20 September 2021


Blog, Media Updates, Security, Space

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Pascal Rogiest, Chief European Institutions Officer and Managing Director of RHEA System Luxembourg S.A.Space is critically important for our society, economy and security. Both space data and space-enabled communications are central to our everyday lives, making space systems a primary target for cybercriminals.

Pascal Rogiest, Managing Director of RHEA System Luxembourg S.A. and RHEA Group’s Chief European Institutions Officer, explains the context of space security as viewed by the European Space Agency (ESA) and European Union (EU), and by RHEA from our unique position as a leading provider of both cybersecurity and space engineering and solutions.

In the 2020s, space systems deployment, space data and communications are growing in importance every year, as witnessed by the huge growth in satellite launches. In the decade up to 2018, about 2,300 satellites were launched. In contrast, it is predicted that in the following decade from 2019, an average of 990 satellites will be launched every year. That growth is being fuelled by both an increasing dependence on space applications and a dynamically changing environment exemplified by the New Space era, which is being stimulated by aggressive private investments. That leads to access to space becoming cheaper, faster and simpler. End-to-end space systems deployment and the adoption of ‘ground segment as a service’ (GSaaS) would both also be possible.

The increased profile and influence of space systems is making them a primary target for cybercriminals. Space products and services are themselves highly valuable, incorporating state-of-the-art processes and precious intellectual property. They are also a target because they provide the foundation for services and applications encompassing telecoms, observation and navigation, and are relied on by governments and defence organizations.

At the same time, today’s focus is on end-user applications, often combining space data and ground assets. Those applications rely heavily on IT ground components and networks, and clouds. Such IT features, as well as the shift to a ground as-a-service approach, are increasing the exposure of space systems to attack. Spacecraft design and development environments are also a potential target, as well as all ground/space communications links.

ESA and EU awareness

Both ESA and the EU are acutely aware of this increasing vulnerability.

From ESA’s perspective, space is contested, congested and competitive – and therefore increasingly visible to threats. Even if the target is a third party, space systems are exposed to collateral damage.

Meanwhile, the EU has expressed concerns that space-based solutions are weakened by insufficient defence against cyber threats, with security confirmed to be a central theme in the European Space Conference in January 2021.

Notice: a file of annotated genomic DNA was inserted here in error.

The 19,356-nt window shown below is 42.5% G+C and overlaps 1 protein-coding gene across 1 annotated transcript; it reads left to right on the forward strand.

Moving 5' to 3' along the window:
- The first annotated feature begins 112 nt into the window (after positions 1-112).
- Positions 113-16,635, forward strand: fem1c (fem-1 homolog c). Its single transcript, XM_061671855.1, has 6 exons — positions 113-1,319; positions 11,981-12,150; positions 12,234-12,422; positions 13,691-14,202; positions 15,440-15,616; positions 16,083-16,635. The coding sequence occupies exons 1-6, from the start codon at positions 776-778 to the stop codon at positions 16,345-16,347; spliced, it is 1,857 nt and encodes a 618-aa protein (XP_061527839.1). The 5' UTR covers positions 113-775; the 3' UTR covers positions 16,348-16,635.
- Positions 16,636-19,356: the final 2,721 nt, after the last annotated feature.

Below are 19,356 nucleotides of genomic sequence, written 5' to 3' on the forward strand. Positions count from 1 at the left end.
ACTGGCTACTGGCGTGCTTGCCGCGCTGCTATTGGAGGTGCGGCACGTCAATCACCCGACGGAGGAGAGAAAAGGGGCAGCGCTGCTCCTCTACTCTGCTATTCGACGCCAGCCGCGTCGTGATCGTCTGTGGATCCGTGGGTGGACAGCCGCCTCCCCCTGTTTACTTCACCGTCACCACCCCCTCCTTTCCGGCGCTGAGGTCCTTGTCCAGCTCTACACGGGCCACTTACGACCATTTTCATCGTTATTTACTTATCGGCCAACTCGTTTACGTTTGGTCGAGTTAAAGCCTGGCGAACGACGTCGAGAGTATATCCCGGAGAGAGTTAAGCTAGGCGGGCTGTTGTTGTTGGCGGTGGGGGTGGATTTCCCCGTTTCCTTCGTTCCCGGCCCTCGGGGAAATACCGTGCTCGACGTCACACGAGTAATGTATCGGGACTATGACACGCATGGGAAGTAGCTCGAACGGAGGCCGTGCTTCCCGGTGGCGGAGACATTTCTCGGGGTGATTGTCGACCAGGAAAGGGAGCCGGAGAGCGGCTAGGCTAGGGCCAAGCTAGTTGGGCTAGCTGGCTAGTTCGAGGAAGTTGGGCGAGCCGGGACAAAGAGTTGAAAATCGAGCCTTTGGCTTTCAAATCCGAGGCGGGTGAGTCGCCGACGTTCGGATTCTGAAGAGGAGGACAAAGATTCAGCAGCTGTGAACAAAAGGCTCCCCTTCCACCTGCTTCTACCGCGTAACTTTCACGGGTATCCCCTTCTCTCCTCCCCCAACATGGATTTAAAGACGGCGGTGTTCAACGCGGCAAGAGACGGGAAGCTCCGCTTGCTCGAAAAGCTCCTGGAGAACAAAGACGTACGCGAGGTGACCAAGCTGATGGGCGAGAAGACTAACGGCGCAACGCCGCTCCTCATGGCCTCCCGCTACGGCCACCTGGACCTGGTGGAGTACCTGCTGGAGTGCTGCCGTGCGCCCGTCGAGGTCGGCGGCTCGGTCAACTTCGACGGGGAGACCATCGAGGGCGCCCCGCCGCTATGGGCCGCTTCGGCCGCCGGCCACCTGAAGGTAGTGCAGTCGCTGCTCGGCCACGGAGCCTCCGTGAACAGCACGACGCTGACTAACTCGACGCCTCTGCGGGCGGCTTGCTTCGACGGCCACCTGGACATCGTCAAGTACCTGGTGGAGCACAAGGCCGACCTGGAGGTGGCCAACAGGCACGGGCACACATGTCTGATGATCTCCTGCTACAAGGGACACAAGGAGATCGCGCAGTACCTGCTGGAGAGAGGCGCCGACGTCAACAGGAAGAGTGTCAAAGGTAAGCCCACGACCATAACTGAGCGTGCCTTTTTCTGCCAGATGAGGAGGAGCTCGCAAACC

The good news is that a raft of measures is underway to address the problem.

ESA and its ESA Security Office are committed to provide assurance to their Member States and international stakeholders that ESA can develop secure space systems that provide adequate protection in terms of confidentiality, integrity and availability. This is being achieved through ESA’s Security Framework, Regulations and Directives, and through a security agreement with the EU. ESA’s target is a holistic, coordinated approach to security. Practically, this includes ESA’s significant investment in a Security Cyber Centre of Excellence (SCCoE) at ESEC in Redu, Belgium – RHEA is proud to be leading the team developing the SCCoE for ESA. SCCoE will be complemented by ESA’s upcoming Cyber Security Operations Centre (C-SOC).

RHEA believes that cyber should be seen as an enabler of a space-based society, supporting Earth observation, satellite communications and navigation services. That is why our cybersecurity portfolio covers the whole security value chain, with managed security operations centre (SOC) services, security consulting and engineering services and advanced technology solutions.

We also foresee a convergence of cyber and physical security requirements, and our services now cover both. Through these we can provide the 24/7 protection of space assets and of related end-to-end systems that are key components for a sustained, reliable global economy, because cybercriminals can hit wherever, whenever.

Finally, we take the view that anticipation and preparation are vital. Cyberattacks will happen – it is just a case of when, not if. Space services and solutions have to be fully protected now, to ensure we can all use them with confidence in future. This is why RHEA invests a lot in innovation and in building the competences of its people.